Debate: 1300 – 2700 words – MC unsure of which path to take; unsure of new relationship
Break Into Two: 2700 – 3300 words – MC makes the decision to avoid making a decision (haha)
B Story transition; running gag introduced
Promise of the Premise: 3300 – 6000 words – MC waffles between two love interests, not realizing the mess she’s creating until it’s too late All minor players are introduced or referenced by now
Midpoint: 6000 words – MC realizes the mess she created; now the decision she was avoiding is even more difficult to make
The Big Squeeze: 6000 – 8000 words – stakes raised by outside forces; things the MC thought she knew for certain are now questioned
All Is Lost: 8000 words – an easy solution is clearly impossible; any solution seems impossible
Dark Night of the Soul: 8000 – 9300 words – MC reflects on her situation; seeks solution even if it means personal sacrifice
Break Into Three: 9300 words – MC decides to move forward despite any consequences. Everything the MC needs to reach the resolution at the climax has been introduced by now, even if she doesn’t realize this until the moment she needs it during the finale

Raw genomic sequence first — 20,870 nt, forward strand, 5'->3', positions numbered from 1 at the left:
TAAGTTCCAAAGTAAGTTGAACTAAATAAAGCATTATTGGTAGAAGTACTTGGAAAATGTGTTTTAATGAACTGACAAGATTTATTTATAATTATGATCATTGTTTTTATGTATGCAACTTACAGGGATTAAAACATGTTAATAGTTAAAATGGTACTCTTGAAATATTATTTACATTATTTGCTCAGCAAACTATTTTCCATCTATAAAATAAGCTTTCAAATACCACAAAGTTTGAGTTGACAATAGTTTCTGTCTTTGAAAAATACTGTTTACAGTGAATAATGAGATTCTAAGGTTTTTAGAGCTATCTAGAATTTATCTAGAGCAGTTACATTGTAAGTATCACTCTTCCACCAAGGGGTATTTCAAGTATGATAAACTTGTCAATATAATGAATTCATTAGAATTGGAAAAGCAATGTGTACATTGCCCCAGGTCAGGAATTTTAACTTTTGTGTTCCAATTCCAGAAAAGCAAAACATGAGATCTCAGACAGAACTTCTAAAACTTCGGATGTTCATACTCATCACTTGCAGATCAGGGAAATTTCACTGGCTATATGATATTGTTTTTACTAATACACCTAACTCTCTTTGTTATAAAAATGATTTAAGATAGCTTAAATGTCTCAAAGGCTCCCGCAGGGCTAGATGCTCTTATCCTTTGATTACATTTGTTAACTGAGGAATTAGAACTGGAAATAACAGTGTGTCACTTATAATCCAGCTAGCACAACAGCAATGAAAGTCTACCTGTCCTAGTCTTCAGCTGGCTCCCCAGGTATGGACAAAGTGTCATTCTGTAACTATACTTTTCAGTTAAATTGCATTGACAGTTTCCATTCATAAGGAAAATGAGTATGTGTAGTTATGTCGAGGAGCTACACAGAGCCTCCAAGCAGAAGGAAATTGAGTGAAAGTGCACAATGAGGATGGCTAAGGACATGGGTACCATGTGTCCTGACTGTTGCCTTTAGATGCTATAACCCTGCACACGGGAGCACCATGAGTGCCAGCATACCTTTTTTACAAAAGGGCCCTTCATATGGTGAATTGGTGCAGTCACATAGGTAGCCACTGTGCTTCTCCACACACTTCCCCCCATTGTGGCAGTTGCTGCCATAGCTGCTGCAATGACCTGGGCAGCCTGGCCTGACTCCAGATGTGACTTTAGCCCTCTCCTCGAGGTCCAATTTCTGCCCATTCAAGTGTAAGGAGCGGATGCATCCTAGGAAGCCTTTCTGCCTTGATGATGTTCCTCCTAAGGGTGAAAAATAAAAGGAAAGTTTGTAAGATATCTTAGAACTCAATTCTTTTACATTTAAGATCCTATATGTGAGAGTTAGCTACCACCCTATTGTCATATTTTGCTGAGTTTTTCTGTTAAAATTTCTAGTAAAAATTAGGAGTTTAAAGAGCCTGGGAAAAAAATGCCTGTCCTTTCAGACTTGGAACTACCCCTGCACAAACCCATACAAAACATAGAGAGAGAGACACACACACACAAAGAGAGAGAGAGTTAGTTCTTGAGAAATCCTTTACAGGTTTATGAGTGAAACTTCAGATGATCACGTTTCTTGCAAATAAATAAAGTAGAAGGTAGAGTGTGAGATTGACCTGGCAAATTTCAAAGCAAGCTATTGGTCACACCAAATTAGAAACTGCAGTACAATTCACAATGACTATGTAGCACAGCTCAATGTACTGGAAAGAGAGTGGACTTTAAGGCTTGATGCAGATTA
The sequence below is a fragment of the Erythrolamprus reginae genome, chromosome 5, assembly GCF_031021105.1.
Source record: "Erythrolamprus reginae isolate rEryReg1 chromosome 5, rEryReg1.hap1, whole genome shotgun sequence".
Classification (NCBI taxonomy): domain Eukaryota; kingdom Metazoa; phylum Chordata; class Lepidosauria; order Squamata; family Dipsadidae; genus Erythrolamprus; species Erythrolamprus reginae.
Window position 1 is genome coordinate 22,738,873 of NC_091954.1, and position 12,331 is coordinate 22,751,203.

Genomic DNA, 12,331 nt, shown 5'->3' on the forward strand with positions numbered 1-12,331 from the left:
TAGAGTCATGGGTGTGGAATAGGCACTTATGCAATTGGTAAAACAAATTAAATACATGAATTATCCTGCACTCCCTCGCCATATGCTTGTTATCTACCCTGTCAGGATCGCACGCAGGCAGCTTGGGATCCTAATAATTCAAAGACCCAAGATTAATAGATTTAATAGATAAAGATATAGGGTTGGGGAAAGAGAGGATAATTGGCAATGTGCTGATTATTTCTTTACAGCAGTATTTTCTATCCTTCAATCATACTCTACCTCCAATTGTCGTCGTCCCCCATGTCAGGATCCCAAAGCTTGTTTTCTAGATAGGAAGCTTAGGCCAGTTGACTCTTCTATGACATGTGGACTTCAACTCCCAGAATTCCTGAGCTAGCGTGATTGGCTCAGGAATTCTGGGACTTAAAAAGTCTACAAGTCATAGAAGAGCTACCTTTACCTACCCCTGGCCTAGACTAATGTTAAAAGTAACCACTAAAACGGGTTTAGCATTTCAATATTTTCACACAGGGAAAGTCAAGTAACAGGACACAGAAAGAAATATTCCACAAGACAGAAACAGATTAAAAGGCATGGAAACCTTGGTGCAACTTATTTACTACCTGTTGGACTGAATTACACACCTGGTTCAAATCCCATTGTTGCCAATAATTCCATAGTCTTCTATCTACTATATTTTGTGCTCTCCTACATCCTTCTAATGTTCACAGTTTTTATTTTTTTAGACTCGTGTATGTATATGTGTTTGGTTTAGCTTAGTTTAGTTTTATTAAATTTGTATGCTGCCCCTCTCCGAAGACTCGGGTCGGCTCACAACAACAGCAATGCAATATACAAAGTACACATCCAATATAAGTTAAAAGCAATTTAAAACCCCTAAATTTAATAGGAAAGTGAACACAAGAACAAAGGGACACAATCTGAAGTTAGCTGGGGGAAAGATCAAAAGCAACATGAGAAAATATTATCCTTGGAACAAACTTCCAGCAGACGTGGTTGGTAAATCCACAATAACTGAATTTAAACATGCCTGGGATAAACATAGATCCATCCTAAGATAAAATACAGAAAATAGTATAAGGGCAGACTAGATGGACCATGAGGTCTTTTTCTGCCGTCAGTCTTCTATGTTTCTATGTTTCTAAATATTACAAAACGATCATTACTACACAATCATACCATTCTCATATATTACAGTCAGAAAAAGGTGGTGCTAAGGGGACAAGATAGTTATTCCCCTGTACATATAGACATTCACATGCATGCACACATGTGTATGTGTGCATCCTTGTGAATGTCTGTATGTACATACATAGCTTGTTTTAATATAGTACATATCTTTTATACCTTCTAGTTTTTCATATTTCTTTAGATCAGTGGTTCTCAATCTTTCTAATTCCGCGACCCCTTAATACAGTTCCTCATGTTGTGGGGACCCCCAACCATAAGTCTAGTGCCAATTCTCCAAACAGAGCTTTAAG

Finale: 9300 – 12000 words – MC fights for what she wants; chaos ensues; story resolution
Closing Image: 12000 words – wrap-up; circle back to the beginning/emphasize theme
(Sorry I had to get really general in the second half to avoid giving away spoilers!)
Notice that each beat only requires a single sentence about what I planned to happen there. This is what gives my creative juices room to flow as I move through the first draft. If you get too detailed in this planning stage it doesn’t usually help much because you end up changing most of those details as you write in “story mode” rather than “brainstorming mode.”
For those of you who are novelists and tend to have trouble writing short fiction, you’re probably making cross-eyes at those numbers, I’m sure. In the average novel, the catalyst occurs right around the 10,000 word mark. In Twin Sense, 10,000 words is almost the entire story–the catalyst occurs less than 1500 words into it. This is why I believe writing short fiction is an excellent way to practice your brisk pacing skills.
Once I have this rough outline written, I reference it throughout the process of writing my first draft. I’m an obsessive word count checker, which may seem counter-productive, but it actually helps me finish my drafts more quickly because I don’t allow myself to run astray. That isn’t to say that I don’t write extra scenes or notes. I do all of that, and it helps tremendously with plot development, character development, and for brainstorming unique twists and turns. But all of that stays outside of the story document until I figure out how to use it.